Assistive Technologies at ECU
Jaws is a computer screenreading program for Microsoft Windows that allows blind and visually impaired users to read the screen either with a text-to-speech output or by a refreshable braille display. The software is both robust and sophisticated. The software reads from the computer and provides commands to navigate multiple sections, windows, dialog boxes, controls, and operates effectively on the internet.
MagUSB is screen magnifier and one of the only screen magnifiers that does not require administrator privileges to install the software and offers a handy USB. This allows ECU students to use this assistive technology on any PC computer.
OpenBook is a PC software that allows a student who is blind or visually impaired student the ability to use scanning technology to read out loud printed items. The software provides a complete reading system for both print and digital materials. The software comes with quality voices for student’s listening pleasure.
Duxbury Braille Translator 11.1
Translation software for print to Braille output. Software allows for creation of literary and technical Braille and is frequently used in conjunction with a Braille embosser which prints Braille documents.
Read &Write Gold 11 (PC) and 6 (Mac)(available from https://download.ecu.edu)
The Read&Write family of literacy software makes the web, documents and files more accessible – any time, any place, and on any platform or device. It’s great for people with dyslexia and other learning difficulties, or anyone whose first language isn’t English. From reading on-screen text aloud to researching and checking written work, Read&Write makes lots of everyday tasks easier.
A Livescribe smartpen is about the size and weight of a large pen (5/8″ x 6 1/8″), and is equipped with a removable ball-point ink cartridge, a microphone to record audio, a speaker for playback, a small display, an infra-red camera, and internal flash memory that captures handwritten notes, audio and drawings. The user can choose to record audio in addition to the handwritten text. Recorded audio is kept indexed with the handwritten text—tapping on a written word starts playback of the recorded audio from that part of the recording.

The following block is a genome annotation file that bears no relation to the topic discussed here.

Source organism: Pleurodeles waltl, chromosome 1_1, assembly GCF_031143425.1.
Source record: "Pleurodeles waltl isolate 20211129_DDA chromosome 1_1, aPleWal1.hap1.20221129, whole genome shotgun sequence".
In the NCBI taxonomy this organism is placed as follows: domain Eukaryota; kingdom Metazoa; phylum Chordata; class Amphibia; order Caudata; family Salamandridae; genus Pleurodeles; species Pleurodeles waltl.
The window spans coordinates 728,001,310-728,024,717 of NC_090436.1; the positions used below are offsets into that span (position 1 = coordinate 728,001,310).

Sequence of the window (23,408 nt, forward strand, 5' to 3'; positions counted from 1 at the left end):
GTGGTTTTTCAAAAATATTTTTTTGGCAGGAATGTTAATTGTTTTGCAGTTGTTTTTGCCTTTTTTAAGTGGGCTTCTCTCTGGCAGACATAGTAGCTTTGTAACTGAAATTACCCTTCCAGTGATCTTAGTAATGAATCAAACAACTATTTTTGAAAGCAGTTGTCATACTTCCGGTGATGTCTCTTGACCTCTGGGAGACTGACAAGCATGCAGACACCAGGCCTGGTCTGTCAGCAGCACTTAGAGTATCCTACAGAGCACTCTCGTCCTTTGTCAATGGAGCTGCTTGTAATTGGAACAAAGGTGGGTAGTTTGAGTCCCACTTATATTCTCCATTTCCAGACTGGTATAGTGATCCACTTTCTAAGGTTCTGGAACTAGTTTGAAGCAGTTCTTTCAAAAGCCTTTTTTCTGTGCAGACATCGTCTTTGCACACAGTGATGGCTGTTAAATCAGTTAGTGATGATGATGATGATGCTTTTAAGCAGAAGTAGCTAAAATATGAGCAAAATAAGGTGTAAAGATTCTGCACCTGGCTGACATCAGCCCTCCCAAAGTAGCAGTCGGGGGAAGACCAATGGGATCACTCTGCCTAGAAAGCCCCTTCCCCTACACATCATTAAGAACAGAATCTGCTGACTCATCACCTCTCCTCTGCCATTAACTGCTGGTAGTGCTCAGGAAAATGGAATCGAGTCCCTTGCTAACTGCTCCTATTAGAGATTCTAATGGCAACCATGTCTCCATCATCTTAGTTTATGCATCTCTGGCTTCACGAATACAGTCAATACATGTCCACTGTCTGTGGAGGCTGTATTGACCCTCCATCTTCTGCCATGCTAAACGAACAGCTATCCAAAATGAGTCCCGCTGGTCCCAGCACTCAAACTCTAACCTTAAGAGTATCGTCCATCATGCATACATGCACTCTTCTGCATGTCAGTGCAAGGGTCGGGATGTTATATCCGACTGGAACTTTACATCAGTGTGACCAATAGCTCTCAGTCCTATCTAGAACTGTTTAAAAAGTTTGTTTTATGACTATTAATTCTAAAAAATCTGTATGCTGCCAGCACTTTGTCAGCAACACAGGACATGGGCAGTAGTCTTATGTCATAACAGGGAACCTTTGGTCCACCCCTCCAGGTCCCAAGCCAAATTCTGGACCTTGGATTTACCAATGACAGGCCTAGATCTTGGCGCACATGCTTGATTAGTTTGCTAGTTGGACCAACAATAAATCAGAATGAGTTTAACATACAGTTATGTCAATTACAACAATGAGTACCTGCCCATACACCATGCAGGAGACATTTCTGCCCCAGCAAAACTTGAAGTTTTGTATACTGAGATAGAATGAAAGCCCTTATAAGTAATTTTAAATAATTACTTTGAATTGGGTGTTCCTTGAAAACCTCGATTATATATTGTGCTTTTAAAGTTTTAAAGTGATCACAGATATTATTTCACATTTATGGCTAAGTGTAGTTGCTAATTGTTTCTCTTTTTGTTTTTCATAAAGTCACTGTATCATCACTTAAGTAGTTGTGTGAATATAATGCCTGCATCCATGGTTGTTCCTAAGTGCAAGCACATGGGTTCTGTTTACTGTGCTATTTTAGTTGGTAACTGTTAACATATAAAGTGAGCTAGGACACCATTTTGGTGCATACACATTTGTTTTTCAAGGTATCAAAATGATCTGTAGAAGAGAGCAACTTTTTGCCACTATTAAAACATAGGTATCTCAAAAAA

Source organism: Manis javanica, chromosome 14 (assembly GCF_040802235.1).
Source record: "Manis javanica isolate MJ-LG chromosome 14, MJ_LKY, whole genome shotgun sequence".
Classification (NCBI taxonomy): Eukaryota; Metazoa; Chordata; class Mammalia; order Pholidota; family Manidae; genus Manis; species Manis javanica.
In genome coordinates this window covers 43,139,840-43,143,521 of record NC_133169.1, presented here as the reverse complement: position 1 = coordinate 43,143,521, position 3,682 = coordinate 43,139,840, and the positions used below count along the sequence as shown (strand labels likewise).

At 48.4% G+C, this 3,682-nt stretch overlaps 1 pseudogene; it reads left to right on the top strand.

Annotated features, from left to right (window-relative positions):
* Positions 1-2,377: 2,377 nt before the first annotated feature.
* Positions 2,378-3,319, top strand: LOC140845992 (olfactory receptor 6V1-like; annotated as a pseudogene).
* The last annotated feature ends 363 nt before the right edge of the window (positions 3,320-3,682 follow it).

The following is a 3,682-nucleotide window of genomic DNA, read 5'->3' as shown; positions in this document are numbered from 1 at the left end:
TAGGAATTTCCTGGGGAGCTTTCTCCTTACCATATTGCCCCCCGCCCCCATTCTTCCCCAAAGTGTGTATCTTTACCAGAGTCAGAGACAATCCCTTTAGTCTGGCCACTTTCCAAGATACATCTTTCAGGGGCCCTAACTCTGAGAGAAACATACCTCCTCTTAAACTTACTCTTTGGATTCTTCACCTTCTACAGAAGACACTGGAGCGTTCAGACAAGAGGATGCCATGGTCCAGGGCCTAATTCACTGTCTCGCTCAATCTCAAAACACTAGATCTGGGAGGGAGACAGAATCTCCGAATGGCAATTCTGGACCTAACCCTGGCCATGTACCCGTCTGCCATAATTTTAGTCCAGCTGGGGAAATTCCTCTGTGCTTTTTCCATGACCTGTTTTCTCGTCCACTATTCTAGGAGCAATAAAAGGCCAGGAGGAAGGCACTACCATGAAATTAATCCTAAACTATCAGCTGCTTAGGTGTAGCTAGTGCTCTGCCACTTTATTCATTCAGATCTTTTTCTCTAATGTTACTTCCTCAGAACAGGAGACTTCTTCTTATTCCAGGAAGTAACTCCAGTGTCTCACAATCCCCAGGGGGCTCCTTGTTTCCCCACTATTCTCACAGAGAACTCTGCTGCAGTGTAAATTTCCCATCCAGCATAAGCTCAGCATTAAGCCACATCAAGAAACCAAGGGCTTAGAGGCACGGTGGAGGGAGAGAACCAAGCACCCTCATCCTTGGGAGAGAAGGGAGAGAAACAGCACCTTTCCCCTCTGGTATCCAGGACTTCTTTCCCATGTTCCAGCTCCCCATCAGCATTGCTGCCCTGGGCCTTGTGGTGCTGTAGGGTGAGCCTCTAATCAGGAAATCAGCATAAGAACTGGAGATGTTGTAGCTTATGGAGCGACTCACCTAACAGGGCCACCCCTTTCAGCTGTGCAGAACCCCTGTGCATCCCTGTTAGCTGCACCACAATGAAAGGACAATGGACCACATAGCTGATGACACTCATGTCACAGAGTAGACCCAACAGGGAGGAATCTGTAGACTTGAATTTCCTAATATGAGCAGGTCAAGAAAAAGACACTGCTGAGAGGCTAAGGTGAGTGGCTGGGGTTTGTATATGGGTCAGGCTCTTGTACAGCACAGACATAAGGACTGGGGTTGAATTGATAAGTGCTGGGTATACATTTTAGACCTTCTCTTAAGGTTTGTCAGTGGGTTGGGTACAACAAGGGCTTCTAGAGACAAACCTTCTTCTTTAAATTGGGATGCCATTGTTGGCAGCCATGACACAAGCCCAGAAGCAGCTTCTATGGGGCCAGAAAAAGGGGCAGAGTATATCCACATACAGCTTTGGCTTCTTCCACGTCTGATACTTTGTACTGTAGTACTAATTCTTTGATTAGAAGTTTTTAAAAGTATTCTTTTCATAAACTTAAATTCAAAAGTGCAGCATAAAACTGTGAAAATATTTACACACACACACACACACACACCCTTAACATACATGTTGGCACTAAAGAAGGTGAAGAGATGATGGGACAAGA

Assisted listening devices
Assistive Listening Systems (ALSs) are sometimes called Assistive Listening Devices (ALDs). Essentially they are amplifiers that bring sound directly into the ear. They separate the sounds, particularly speech, that a person wants to hear from background noise. They improve what is known as the “speech to noise ratio.” Research indicates that people who are hard of hearing require a volume (signal to noise ratio) increase of about 15 to 25 dB in order to achieve the same level of understanding as people with normal hearing. An ALS allows them to achieve this gain for themselves without making it too loud for everyone else.
Dragon Naturally Speaking v12 and v13
Dragon dictation software allows one to convert human speech into text accurately. The software works with email packages, Word, and other applications. Excellent for dictating documents and electronic communications. Students use this for writing papers, doing research and controlling their computers.
VNC remote desktop software
VNC is a free remote desktop application and not specifically an assistive technology by design. We use it on PCs in the “Smart” enabled classrooms so students with visual impairments can view the instructor’s PC from their own laptops instead of straining to view a projection screen. This allows them to use their own assistive software to zoom or change the screen colors.
A CCTV is an electronic magnification system that enables visually impaired students to read a variety of materials and writing. A CCTV uses a stand-mounted or hand-held video camera to project a magnified image of any printed matter onto a dedicated video monitor or a television screen.